Beast / Sanctuary Records, 1999
REVIEW BY: Christopher Thelen
ORIGINALLY PUBLISHED: 03/24/2000
"Welcome to the real world," sings Pete Franklin on the leadoff track of Real World, the second release from Britain's Dirty Deeds. Following the cancellation of the Iron Maiden tour where the band was making their debut and the shuttering of Velvel Records (who were supposed to release the band's debut Danger Of Infection), that phrase probably rings too true to the band.
Unfortunately, the phrase applies to the entire album Real World, which fails to break any new ground for the band and tries unsuccessfully to build on the strong foundation they laid with Danger Of Infection. It gets tiring to refer to the "sophomore slump," but Real World is, sadly, a textbook case of this - and it's frustrating when you know this band is capable of better.
There are, admittedly, some moments where it sounds like Dirty Deeds has things running full steam ahead. "Kill The Pain" is a definite pick for a radio track, integrating a little more of the harmony vocals that this band underuses so much. The guitar work of Franklin and Barry Fitzgibbon shines on this track.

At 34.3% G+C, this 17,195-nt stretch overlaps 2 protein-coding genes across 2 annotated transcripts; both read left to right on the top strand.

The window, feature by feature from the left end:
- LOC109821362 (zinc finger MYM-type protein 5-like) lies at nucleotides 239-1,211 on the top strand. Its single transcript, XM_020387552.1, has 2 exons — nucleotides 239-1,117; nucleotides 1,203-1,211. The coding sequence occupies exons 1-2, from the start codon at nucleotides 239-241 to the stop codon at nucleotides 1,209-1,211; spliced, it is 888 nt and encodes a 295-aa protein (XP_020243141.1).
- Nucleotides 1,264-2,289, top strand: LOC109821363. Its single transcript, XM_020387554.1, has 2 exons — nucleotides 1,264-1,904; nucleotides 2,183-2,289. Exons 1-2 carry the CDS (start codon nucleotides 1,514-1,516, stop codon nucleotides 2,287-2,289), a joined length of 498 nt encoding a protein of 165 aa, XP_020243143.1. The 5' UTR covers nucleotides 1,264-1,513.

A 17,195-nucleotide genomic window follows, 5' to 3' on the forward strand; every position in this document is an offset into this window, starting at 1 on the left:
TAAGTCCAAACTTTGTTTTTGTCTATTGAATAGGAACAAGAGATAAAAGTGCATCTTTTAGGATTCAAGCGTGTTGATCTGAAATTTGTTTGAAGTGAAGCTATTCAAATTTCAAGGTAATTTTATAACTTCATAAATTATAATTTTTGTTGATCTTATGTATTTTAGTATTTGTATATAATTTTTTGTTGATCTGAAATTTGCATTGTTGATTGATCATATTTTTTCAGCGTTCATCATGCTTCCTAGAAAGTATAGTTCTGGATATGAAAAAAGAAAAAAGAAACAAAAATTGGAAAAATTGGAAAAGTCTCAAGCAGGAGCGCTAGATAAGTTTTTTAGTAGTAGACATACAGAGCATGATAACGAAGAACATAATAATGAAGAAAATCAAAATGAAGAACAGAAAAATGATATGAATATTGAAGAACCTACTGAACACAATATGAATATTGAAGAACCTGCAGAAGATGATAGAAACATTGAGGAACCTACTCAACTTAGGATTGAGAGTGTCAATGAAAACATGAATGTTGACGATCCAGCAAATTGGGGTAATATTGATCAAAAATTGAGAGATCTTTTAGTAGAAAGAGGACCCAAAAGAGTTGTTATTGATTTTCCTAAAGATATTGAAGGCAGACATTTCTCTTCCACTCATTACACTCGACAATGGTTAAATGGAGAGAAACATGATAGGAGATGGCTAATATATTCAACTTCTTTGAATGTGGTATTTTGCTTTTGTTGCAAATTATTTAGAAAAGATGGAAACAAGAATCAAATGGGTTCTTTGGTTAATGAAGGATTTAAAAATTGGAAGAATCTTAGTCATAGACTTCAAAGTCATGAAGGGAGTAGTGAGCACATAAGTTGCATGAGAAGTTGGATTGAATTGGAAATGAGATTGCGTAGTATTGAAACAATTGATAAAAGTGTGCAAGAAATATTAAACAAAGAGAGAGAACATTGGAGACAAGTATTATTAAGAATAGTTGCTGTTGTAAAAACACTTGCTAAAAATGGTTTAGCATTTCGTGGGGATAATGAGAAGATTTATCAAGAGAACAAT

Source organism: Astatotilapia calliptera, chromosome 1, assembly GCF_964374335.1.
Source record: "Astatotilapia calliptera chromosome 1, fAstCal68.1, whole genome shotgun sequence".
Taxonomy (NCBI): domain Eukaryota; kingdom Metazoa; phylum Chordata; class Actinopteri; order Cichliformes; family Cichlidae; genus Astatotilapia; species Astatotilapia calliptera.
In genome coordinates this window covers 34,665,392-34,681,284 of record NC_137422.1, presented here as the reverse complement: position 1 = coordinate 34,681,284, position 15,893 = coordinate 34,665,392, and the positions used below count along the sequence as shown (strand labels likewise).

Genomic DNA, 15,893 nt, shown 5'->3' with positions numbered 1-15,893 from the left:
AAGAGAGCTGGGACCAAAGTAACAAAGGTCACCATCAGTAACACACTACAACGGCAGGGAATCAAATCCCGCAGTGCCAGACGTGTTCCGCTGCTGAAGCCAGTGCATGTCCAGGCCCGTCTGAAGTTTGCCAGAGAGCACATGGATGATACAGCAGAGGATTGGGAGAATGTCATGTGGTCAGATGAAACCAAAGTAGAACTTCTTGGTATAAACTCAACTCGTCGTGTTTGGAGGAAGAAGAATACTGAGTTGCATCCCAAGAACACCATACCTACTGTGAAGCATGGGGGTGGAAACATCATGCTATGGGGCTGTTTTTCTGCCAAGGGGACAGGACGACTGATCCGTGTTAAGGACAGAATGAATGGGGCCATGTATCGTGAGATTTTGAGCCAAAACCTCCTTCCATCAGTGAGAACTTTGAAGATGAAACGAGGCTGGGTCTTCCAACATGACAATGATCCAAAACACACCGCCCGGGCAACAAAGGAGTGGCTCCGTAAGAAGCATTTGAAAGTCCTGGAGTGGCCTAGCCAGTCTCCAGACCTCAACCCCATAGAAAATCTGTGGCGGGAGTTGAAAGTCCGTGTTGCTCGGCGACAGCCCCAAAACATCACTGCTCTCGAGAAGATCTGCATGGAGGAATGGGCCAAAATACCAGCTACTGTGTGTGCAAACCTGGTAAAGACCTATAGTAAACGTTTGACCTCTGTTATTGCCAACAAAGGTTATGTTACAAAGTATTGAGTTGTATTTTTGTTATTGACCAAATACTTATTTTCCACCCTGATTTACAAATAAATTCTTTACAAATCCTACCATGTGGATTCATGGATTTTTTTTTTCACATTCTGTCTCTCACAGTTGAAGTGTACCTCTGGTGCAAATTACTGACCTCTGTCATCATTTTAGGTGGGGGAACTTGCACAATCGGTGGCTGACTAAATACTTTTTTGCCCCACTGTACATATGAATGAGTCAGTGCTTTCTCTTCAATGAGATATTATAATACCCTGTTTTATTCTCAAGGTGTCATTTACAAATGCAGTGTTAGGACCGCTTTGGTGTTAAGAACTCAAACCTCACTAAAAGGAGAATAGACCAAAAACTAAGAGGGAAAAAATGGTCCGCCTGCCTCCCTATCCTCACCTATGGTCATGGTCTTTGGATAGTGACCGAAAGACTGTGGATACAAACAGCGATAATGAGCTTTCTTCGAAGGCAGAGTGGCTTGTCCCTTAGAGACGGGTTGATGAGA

Regrettably, this is the only strong track on the disc. "Welcome To The Real World," which kicks off the disc, sounds like a re-tread of "Nothing To Lose," the first song off Danger Of Infection. When you start repeating things like that early in the album, you can see the red flag being raised. Granted, the song isn't a note-for-note cover of "Nothing To Lose," but it's disconcerting to hear two albums in a row led off by a song in the same key, in the same tempo.
For that matter, most of the songs on Real World don't vary much in tempo. Normally, this isn't a thing to worry about, but add in to the mix a drop in the quality of the songwriting, and the concern factor increases tenfold. Tracks like "Nightmare," "Hell On Earth" and "Cyber Babe" just fall flat, failing to inspire or encourage the listener. One could even say that the album has a dull ring to it.
What is discouraging about this is that Dirty Deeds is a band capable of so much better work. Danger Of Infection and their live shows have proven this. (I've also gone on record to say that Dirty Deeds's magic is better captured in the live setting rather than the studio.) But Real World does more than fall short of expectations. In a sense, it's almost as if the band wasn't trying hard enough to create an album that took them to the next step. And that, children, is the greatest disappointment of all.
Dirty Deeds is a strong enough band to come back from such a setback with killer material. But one wouldn't have expected their stumbling point to come on only their second album.